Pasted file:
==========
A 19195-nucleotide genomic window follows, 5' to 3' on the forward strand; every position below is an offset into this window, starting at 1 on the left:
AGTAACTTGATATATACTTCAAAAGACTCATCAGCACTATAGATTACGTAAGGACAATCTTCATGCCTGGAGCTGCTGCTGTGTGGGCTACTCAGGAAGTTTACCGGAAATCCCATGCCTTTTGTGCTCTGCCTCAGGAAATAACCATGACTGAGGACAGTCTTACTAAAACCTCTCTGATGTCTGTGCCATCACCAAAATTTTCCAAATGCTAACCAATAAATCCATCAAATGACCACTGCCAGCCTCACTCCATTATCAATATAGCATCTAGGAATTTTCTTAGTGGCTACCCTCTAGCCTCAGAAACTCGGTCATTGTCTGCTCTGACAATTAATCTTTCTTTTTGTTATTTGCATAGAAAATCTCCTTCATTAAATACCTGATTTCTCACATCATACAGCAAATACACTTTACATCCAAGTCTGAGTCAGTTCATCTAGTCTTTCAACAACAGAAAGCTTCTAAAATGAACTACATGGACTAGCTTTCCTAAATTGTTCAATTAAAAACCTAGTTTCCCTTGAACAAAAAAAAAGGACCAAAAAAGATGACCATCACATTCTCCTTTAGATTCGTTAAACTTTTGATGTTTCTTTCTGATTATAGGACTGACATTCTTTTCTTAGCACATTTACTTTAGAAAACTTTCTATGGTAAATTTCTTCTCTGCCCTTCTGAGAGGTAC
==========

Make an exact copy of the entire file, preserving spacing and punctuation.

A 19195-nucleotide genomic window follows, 5' to 3' on the forward strand; every position below is an offset into this window, starting at 1 on the left:
AGTAACTTGATATATACTTCAAAAGACTCATCAGCACTATAGATTACGTAAGGACAATCTTCATGCCTGGAGCTGCTGCTGTGTGGGCTACTCAGGAAGTTTACCGGAAATCCCATGCCTTTTGTGCTCTGCCTCAGGAAATAACCATGACTGAGGACAGTCTTACTAAAACCTCTCTGATGTCTGTGCCATCACCAAAATTTTCCAAATGCTAACCAATAAATCCATCAAATGACCACTGCCAGCCTCACTCCATTATCAATATAGCATCTAGGAATTTTCTTAGTGGCTACCCTCTAGCCTCAGAAACTCGGTCATTGTCTGCTCTGACAATTAATCTTTCTTTTTGTTATTTGCATAGAAAATCTCCTTCATTAAATACCTGATTTCTCACATCATACAGCAAATACACTTTACATCCAAGTCTGAGTCAGTTCATCTAGTCTTTCAACAACAGAAAGCTTCTAAAATGAACTACATGGACTAGCTTTCCTAAATTGTTCAATTAAAAACCTAGTTTCCCTTGAACAAAAAAAAAGGACCAAAAAAGATGACCATCACATTCTCCTTTAGATTCGTTAAACTTTTGATGTTTCTTTCTGATTATAGGACTGACATTCTTTTCTTAGCACATTTACTTTAGAAAACTTTCTATGGTAAATTTCTTCTCTGCCCTTCTGAGAGGTAC